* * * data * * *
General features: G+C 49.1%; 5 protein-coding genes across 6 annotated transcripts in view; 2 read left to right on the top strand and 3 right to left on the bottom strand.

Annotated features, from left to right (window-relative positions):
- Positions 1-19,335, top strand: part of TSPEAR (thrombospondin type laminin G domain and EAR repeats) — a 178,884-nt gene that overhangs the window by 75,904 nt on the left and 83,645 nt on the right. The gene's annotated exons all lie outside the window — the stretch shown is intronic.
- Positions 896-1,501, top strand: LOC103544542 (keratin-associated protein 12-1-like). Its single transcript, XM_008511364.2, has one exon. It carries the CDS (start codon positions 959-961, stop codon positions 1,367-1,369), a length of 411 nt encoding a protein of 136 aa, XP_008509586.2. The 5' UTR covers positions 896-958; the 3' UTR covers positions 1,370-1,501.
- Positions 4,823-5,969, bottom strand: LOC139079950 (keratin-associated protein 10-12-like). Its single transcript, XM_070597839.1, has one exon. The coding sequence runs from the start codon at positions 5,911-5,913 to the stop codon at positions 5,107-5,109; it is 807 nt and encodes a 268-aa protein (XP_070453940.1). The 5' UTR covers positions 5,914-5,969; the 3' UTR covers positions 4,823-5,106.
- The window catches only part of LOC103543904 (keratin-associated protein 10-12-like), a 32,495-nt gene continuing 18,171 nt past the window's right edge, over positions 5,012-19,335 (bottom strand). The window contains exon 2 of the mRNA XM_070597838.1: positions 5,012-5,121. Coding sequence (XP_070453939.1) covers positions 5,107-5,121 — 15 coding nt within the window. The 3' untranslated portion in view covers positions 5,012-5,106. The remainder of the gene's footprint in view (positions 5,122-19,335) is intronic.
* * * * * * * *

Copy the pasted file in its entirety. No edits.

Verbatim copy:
General features: G+C 49.1%; 5 protein-coding genes across 6 annotated transcripts in view; 2 read left to right on the top strand and 3 right to left on the bottom strand.

Annotated features, from left to right (window-relative positions):
- Positions 1-19,335, top strand: part of TSPEAR (thrombospondin type laminin G domain and EAR repeats) — a 178,884-nt gene that overhangs the window by 75,904 nt on the left and 83,645 nt on the right. The gene's annotated exons all lie outside the window — the stretch shown is intronic.
- Positions 896-1,501, top strand: LOC103544542 (keratin-associated protein 12-1-like). Its single transcript, XM_008511364.2, has one exon. It carries the CDS (start codon positions 959-961, stop codon positions 1,367-1,369), a length of 411 nt encoding a protein of 136 aa, XP_008509586.2. The 5' UTR covers positions 896-958; the 3' UTR covers positions 1,370-1,501.
- Positions 4,823-5,969, bottom strand: LOC139079950 (keratin-associated protein 10-12-like). Its single transcript, XM_070597839.1, has one exon. The coding sequence runs from the start codon at positions 5,911-5,913 to the stop codon at positions 5,107-5,109; it is 807 nt and encodes a 268-aa protein (XP_070453940.1). The 5' UTR covers positions 5,914-5,969; the 3' UTR covers positions 4,823-5,106.
- The window catches only part of LOC103543904 (keratin-associated protein 10-12-like), a 32,495-nt gene continuing 18,171 nt past the window's right edge, over positions 5,012-19,335 (bottom strand). The window contains exon 2 of the mRNA XM_070597838.1: positions 5,012-5,121. Coding sequence (XP_070453939.1) covers positions 5,107-5,121 — 15 coding nt within the window. The 3' untranslated portion in view covers positions 5,012-5,106. The remainder of the gene's footprint in view (positions 5,122-19,335) is intronic.